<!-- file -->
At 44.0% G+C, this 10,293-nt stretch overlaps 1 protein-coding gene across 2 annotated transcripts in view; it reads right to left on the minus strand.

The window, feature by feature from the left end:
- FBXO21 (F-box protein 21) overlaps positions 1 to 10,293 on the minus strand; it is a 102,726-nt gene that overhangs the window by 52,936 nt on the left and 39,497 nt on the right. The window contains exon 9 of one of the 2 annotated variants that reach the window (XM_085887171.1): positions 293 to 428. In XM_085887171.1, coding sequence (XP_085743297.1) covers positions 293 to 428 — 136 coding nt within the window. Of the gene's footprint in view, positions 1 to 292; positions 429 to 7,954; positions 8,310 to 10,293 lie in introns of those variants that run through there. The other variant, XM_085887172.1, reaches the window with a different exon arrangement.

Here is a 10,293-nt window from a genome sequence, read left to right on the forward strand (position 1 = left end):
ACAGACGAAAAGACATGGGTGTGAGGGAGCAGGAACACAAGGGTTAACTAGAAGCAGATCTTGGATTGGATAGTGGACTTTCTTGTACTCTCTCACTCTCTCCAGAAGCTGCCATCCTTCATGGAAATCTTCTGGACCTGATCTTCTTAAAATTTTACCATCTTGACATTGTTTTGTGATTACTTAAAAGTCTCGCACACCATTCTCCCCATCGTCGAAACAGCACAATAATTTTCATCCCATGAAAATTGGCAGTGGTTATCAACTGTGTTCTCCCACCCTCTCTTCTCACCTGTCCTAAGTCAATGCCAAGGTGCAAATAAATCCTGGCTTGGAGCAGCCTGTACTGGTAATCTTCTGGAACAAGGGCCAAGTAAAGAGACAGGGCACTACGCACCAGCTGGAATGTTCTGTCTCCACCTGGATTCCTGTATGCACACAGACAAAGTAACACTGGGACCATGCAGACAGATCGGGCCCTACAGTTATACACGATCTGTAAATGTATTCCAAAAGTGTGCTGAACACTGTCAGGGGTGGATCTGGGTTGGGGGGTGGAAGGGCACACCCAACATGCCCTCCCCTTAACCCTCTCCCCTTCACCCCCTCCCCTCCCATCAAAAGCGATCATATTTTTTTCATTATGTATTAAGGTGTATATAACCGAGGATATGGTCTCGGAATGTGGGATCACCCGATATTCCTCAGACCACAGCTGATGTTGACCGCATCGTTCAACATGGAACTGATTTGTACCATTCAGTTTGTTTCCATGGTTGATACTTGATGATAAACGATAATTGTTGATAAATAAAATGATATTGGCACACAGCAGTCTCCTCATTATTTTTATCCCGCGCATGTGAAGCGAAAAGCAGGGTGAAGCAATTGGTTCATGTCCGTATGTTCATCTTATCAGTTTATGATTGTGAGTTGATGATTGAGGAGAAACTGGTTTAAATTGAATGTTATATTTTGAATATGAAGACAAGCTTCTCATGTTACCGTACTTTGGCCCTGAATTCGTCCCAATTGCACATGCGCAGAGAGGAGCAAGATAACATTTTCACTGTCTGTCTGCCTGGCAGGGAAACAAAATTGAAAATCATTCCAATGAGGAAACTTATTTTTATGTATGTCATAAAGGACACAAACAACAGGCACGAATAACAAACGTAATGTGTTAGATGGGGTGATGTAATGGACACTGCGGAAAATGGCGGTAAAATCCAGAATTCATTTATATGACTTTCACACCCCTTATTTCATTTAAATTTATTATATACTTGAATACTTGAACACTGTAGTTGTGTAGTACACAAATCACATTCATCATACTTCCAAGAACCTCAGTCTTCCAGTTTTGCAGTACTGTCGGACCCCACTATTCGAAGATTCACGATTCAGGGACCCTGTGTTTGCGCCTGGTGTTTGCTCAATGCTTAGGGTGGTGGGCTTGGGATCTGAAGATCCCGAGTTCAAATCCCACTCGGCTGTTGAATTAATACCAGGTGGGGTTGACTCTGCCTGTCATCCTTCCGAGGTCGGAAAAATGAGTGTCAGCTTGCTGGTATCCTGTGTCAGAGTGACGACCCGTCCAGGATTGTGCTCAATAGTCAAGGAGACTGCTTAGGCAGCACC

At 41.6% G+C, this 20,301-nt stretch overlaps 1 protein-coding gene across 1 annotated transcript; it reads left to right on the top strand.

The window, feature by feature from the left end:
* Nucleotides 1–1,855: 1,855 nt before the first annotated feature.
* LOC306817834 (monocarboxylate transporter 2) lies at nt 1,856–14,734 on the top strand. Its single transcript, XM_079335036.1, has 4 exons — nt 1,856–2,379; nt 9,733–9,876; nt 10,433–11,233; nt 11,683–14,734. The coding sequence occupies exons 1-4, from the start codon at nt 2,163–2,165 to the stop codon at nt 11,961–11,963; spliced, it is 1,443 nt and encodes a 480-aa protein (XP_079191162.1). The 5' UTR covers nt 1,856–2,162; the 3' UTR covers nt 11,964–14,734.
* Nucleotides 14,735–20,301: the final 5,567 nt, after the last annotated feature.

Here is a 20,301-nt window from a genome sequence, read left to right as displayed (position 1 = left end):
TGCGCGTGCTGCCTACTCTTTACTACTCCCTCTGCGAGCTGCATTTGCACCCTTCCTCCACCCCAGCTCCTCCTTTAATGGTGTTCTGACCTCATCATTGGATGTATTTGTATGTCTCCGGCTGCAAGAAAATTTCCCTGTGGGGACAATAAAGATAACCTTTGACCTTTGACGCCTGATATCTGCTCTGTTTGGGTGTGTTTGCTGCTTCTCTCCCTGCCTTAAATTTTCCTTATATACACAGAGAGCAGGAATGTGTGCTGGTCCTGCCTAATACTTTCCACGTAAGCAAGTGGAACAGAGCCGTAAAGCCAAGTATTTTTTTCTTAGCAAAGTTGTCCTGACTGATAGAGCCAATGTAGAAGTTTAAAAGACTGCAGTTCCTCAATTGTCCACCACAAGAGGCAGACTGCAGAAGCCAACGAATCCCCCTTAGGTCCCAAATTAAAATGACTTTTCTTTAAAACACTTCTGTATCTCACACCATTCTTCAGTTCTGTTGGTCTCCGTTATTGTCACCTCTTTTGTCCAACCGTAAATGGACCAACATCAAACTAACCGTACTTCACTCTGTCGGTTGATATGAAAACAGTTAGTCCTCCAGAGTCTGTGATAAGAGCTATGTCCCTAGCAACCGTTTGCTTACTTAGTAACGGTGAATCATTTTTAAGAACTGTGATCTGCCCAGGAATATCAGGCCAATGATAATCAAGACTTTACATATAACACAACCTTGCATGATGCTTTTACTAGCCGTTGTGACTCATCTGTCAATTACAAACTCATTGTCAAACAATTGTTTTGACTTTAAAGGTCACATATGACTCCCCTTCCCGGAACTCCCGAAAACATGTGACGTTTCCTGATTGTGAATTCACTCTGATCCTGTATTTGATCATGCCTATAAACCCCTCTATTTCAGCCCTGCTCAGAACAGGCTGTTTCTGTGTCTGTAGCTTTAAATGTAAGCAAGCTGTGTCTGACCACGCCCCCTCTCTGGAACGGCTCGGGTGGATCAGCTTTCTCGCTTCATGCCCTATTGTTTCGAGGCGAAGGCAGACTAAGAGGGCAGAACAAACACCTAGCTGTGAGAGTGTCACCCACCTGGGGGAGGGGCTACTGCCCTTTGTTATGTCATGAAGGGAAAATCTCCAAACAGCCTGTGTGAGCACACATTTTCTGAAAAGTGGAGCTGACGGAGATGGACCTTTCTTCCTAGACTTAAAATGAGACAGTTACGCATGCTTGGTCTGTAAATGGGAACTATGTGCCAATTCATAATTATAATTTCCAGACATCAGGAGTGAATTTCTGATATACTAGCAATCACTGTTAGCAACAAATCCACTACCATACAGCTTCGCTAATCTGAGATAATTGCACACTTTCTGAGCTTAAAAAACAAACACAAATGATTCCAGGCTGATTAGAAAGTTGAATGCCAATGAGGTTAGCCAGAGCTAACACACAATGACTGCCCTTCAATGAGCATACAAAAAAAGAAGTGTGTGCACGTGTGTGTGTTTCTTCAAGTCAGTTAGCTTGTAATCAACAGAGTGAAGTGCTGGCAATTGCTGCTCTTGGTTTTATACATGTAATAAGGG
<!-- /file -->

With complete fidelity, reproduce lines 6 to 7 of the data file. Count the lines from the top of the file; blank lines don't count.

At 41.6% G+C, this 20,301-nt stretch overlaps 1 protein-coding gene across 1 annotated transcript; it reads left to right on the top strand.

The window, feature by feature from the left end: